Culture & Ethics
Why “Humanize”? A New Effort to Defend the Unique Dignity of Human Beings
Hello. My name is Wesley J. Smith and I am honored to be chairman of Discovery Institute’s Center on Human Exceptionalism. I am writing to you here to introduce the CHE’s new blog, which we call Humanize. Humanize will complement and supplement the important work of the Center for Science & Culture and its invaluable Evolution News site.
Why did we choose “Humanize” as the name for the site? The once self-evident truth of human exceptionalism is under intensifying attack, as readers of Evolution News know well. Indeed, one of the tragic trends in thinking about evolution has been to blur the distinction between humans and animals. History warns us not to regard this lightly. Recent documentaries by Discovery Institute Vice President John West, Human Zoos and The Biology of the Second Reich, illuminate the evils that came from this tendency in the past century.
Today, whether it is to denigrate the intrinsic equal dignity of all human beings or the proposed or actual breaching of our human duty to care for the weakest and most vulnerable of our fellow humans, the time is ripe to robustly advocate for the unique dignity and equal moral worth of all human beings.
Our approach will be principled and intellectually rigorous, standing steadfastly for human equality, without being unduly esoteric. For example, we have joined the world’s rising chorus against the forced organ harvesting of Falun Gong practitioners in China, the mass incarceration by that country’s government of Uyghur Muslims, and the establishment of a tyrannical “social credit” system that deploys powerful technologies such as facial recognition and AI to effectively persecute religious believers and heterodox thinkers with societal excommunication.
Public Health and Public Good
Our work is as current as today’s headlines. In the current COVID-19 crisis, we have supported medical efforts to limit the spread of the virus, but have also insisted that the pandemic not become a justification to dehumanize and abandon devalued people such as our frail elderly in the name of protecting the public health. In this regard, we are not naïve and understand that there are times of emergency when unthinkably difficult choices may have to be made. Thus, at the height of the crisis — when it appeared that there might be insufficient medical resources to treat all who needed care — we explained the crucial moral distinction between the awful, but sometimes necessary medical act of triage, in which all patients are viewed as equals, while forcefully rejecting utilitarian approaches to rationing care based on ideologies such as the inherently discriminatory and invidious “quality of life ethic” promoted ubiquitously in bioethics literature.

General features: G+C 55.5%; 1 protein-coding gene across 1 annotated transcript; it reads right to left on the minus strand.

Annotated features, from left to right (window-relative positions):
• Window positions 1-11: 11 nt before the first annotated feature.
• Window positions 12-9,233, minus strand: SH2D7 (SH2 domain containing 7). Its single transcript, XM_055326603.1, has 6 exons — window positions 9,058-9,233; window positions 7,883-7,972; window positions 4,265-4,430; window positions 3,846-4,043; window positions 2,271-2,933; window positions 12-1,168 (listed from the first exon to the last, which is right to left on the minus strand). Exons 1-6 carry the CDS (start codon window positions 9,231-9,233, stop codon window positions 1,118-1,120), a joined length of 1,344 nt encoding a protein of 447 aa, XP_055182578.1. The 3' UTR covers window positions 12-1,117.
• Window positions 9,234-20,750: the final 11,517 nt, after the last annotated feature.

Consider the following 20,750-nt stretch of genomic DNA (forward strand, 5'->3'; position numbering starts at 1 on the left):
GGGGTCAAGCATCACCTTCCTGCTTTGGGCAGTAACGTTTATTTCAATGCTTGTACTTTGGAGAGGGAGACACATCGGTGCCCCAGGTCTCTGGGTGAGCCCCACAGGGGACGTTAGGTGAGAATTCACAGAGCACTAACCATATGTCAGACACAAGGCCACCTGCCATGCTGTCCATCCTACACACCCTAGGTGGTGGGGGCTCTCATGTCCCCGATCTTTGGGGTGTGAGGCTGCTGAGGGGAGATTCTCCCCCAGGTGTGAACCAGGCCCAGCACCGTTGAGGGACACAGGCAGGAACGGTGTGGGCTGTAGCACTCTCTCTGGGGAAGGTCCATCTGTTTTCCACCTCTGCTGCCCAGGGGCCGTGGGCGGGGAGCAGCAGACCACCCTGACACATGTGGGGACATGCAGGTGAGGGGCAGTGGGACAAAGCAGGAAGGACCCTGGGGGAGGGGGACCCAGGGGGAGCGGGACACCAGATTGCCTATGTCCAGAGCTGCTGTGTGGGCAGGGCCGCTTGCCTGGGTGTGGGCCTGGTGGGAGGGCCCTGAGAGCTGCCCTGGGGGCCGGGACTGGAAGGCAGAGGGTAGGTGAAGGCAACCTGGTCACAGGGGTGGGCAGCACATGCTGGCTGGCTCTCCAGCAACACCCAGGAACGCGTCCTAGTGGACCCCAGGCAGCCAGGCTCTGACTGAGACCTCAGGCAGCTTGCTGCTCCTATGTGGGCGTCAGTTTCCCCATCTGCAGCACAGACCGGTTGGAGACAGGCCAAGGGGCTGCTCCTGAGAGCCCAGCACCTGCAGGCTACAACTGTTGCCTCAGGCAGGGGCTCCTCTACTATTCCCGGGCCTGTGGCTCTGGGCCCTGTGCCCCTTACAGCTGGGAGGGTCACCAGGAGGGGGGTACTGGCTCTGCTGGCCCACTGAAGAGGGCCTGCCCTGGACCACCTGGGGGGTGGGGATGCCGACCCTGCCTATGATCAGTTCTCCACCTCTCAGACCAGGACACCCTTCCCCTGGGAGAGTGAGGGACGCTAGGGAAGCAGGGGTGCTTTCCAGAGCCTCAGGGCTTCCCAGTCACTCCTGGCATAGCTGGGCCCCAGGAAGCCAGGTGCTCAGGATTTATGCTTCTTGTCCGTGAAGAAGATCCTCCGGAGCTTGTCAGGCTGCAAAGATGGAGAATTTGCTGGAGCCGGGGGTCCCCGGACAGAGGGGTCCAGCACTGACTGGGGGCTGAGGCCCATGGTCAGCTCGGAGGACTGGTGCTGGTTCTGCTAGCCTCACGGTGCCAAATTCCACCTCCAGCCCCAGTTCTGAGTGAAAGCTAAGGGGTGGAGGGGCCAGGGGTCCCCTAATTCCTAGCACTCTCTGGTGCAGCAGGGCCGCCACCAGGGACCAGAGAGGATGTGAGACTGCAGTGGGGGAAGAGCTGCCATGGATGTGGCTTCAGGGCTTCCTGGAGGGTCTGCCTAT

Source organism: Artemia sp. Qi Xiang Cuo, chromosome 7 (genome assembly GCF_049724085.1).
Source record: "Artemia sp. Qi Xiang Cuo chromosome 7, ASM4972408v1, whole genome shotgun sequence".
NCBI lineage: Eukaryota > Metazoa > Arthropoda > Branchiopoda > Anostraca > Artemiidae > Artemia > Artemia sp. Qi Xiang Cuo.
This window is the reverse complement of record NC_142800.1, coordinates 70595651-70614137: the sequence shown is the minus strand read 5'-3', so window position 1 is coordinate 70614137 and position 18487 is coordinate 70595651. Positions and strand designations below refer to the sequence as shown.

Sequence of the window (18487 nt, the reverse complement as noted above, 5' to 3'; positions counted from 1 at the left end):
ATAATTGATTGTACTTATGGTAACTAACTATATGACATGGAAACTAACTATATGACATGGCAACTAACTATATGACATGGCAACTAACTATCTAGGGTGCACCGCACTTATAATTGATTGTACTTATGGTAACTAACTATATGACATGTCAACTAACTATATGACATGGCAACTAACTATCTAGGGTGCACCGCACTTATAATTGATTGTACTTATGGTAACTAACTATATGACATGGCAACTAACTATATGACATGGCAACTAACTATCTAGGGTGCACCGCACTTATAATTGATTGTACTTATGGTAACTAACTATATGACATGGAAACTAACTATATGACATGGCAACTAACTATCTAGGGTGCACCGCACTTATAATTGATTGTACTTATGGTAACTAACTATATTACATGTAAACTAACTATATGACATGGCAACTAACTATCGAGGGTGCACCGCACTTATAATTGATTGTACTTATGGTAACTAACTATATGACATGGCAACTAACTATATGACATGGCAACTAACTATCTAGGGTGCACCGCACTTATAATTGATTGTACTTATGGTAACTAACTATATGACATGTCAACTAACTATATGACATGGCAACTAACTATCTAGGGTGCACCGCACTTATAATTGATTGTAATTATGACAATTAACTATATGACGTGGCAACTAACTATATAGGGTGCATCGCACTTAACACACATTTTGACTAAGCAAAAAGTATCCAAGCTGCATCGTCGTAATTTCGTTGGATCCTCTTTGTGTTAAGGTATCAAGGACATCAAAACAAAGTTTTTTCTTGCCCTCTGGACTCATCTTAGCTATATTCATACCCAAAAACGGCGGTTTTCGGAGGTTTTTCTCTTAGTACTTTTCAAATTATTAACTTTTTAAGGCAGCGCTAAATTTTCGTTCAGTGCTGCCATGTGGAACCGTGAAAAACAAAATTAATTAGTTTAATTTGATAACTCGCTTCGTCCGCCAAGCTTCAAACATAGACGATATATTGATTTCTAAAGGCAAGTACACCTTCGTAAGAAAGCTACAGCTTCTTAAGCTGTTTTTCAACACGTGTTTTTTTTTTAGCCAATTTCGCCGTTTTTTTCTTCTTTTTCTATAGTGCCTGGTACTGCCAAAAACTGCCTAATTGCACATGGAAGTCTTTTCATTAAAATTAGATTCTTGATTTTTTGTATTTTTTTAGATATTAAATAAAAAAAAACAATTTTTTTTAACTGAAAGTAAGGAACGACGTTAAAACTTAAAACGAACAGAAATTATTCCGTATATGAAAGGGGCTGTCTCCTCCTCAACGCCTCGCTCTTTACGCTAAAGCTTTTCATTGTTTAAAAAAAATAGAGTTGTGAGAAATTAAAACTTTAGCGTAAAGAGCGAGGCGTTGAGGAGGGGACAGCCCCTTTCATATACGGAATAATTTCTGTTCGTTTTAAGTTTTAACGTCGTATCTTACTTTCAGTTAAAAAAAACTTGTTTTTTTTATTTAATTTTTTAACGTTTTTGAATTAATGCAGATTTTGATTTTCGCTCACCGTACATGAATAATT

When it comes to the environment, we enthusiastically endorse the human duty to treat our world responsibly and with proper approaches to conservation and remediation of polluted areas, while rejecting misanthropic approaches that would unduly interfere with human thriving and liberty. For example, a new “nature rights” movement would declare geological features such as rivers and glaciers to be akin to “persons” with the “right” to “exist, persist, maintain and regenerate its vital cycles, structure, functions and processes in evolution.” These laws have the potential to thwart most enterprises because they permit anyone to sue to defend the supposedly violated rights of nature. Such an approach has the potential to bring economic development to a screeching halt. Alarmingly, “nature rights” has been endorsed by science journals and the movement has succeeded in having four rivers and two glaciers declared to be rights-bearing entities.